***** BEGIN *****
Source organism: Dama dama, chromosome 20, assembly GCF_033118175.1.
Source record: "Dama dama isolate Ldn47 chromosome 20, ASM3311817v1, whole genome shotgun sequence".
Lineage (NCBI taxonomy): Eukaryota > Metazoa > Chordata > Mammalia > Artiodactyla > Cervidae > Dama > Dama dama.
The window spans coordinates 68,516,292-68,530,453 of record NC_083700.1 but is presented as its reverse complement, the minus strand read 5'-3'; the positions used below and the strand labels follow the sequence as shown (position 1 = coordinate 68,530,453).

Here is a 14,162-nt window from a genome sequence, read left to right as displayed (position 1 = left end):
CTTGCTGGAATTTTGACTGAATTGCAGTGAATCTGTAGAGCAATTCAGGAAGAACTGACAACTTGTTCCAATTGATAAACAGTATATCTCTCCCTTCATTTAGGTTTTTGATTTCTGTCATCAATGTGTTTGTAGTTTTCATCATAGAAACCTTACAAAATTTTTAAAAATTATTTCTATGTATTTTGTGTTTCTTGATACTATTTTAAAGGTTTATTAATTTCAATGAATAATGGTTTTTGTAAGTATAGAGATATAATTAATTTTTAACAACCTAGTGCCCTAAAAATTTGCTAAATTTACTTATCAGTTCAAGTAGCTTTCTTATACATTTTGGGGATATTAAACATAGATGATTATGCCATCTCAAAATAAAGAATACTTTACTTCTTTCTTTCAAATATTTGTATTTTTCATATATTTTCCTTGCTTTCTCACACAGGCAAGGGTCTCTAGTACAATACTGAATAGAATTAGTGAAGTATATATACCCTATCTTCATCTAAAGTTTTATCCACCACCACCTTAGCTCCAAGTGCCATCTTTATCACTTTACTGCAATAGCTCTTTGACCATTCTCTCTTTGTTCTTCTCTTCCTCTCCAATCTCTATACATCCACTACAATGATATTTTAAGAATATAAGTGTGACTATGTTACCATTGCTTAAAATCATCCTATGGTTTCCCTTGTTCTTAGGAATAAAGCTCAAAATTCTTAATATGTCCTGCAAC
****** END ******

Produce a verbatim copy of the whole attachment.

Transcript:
Source organism: Dama dama, chromosome 20, assembly GCF_033118175.1.
Source record: "Dama dama isolate Ldn47 chromosome 20, ASM3311817v1, whole genome shotgun sequence".
Lineage (NCBI taxonomy): Eukaryota > Metazoa > Chordata > Mammalia > Artiodactyla > Cervidae > Dama > Dama dama.
The window spans coordinates 68,516,292-68,530,453 of record NC_083700.1 but is presented as its reverse complement, the minus strand read 5'-3'; the positions used below and the strand labels follow the sequence as shown (position 1 = coordinate 68,530,453).

Here is a 14,162-nt window from a genome sequence, read left to right as displayed (position 1 = left end):
CTTGCTGGAATTTTGACTGAATTGCAGTGAATCTGTAGAGCAATTCAGGAAGAACTGACAACTTGTTCCAATTGATAAACAGTATATCTCTCCCTTCATTTAGGTTTTTGATTTCTGTCATCAATGTGTTTGTAGTTTTCATCATAGAAACCTTACAAAATTTTTAAAAATTATTTCTATGTATTTTGTGTTTCTTGATACTATTTTAAAGGTTTATTAATTTCAATGAATAATGGTTTTTGTAAGTATAGAGATATAATTAATTTTTAACAACCTAGTGCCCTAAAAATTTGCTAAATTTACTTATCAGTTCAAGTAGCTTTCTTATACATTTTGGGGATATTAAACATAGATGATTATGCCATCTCAAAATAAAGAATACTTTACTTCTTTCTTTCAAATATTTGTATTTTTCATATATTTTCCTTGCTTTCTCACACAGGCAAGGGTCTCTAGTACAATACTGAATAGAATTAGTGAAGTATATATACCCTATCTTCATCTAAAGTTTTATCCACCACCACCTTAGCTCCAAGTGCCATCTTTATCACTTTACTGCAATAGCTCTTTGACCATTCTCTCTTTGTTCTTCTCTTCCTCTCCAATCTCTATACATCCACTACAATGATATTTTAAGAATATAAGTGTGACTATGTTACCATTGCTTAAAATCATCCTATGGTTTCCCTTGTTCTTAGGAATAAAGCTCAAAATTCTTAATATGTCCTGCAAC